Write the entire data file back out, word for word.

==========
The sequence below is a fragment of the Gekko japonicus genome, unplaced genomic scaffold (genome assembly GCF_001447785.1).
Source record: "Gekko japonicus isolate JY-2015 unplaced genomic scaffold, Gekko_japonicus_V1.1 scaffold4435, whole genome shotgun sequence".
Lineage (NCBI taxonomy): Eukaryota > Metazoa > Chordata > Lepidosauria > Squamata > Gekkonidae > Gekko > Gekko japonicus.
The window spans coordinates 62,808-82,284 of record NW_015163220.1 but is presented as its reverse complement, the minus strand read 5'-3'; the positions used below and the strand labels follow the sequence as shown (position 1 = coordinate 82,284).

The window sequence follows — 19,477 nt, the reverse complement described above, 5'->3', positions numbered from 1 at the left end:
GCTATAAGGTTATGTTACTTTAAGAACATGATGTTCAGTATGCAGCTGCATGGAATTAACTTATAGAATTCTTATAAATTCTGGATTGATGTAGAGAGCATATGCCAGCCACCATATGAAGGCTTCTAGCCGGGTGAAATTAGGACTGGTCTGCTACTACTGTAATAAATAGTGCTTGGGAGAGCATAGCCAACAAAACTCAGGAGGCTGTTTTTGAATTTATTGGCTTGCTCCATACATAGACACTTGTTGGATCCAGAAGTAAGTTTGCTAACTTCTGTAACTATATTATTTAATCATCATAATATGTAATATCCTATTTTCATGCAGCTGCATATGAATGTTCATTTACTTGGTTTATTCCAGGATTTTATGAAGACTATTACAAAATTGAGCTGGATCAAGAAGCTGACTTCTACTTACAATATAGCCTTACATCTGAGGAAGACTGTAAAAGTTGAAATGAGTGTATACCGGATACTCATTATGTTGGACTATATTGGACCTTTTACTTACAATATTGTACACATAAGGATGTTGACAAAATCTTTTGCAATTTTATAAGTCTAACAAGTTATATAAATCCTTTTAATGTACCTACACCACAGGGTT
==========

The sequence below is a fragment of the Gekko japonicus genome, unplaced genomic scaffold (genome assembly GCF_001447785.1).
Source record: "Gekko japonicus isolate JY-2015 unplaced genomic scaffold, Gekko_japonicus_V1.1 scaffold4435, whole genome shotgun sequence".
Lineage (NCBI taxonomy): Eukaryota > Metazoa > Chordata > Lepidosauria > Squamata > Gekkonidae > Gekko > Gekko japonicus.
The window spans coordinates 62,808-82,284 of record NW_015163220.1 but is presented as its reverse complement, the minus strand read 5'-3'; the positions used below and the strand labels follow the sequence as shown (position 1 = coordinate 82,284).

The window sequence follows — 19,477 nt, the reverse complement described above, 5'->3', positions numbered from 1 at the left end:
GCTATAAGGTTATGTTACTTTAAGAACATGATGTTCAGTATGCAGCTGCATGGAATTAACTTATAGAATTCTTATAAATTCTGGATTGATGTAGAGAGCATATGCCAGCCACCATATGAAGGCTTCTAGCCGGGTGAAATTAGGACTGGTCTGCTACTACTGTAATAAATAGTGCTTGGGAGAGCATAGCCAACAAAACTCAGGAGGCTGTTTTTGAATTTATTGGCTTGCTCCATACATAGACACTTGTTGGATCCAGAAGTAAGTTTGCTAACTTCTGTAACTATATTATTTAATCATCATAATATGTAATATCCTATTTTCATGCAGCTGCATATGAATGTTCATTTACTTGGTTTATTCCAGGATTTTATGAAGACTATTACAAAATTGAGCTGGATCAAGAAGCTGACTTCTACTTACAATATAGCCTTACATCTGAGGAAGACTGTAAAAGTTGAAATGAGTGTATACCGGATACTCATTATGTTGGACTATATTGGACCTTTTACTTACAATATTGTACACATAAGGATGTTGACAAAATCTTTTGCAATTTTATAAGTCTAACAAGTTATATAAATCCTTTTAATGTACCTACACCACAGGGTT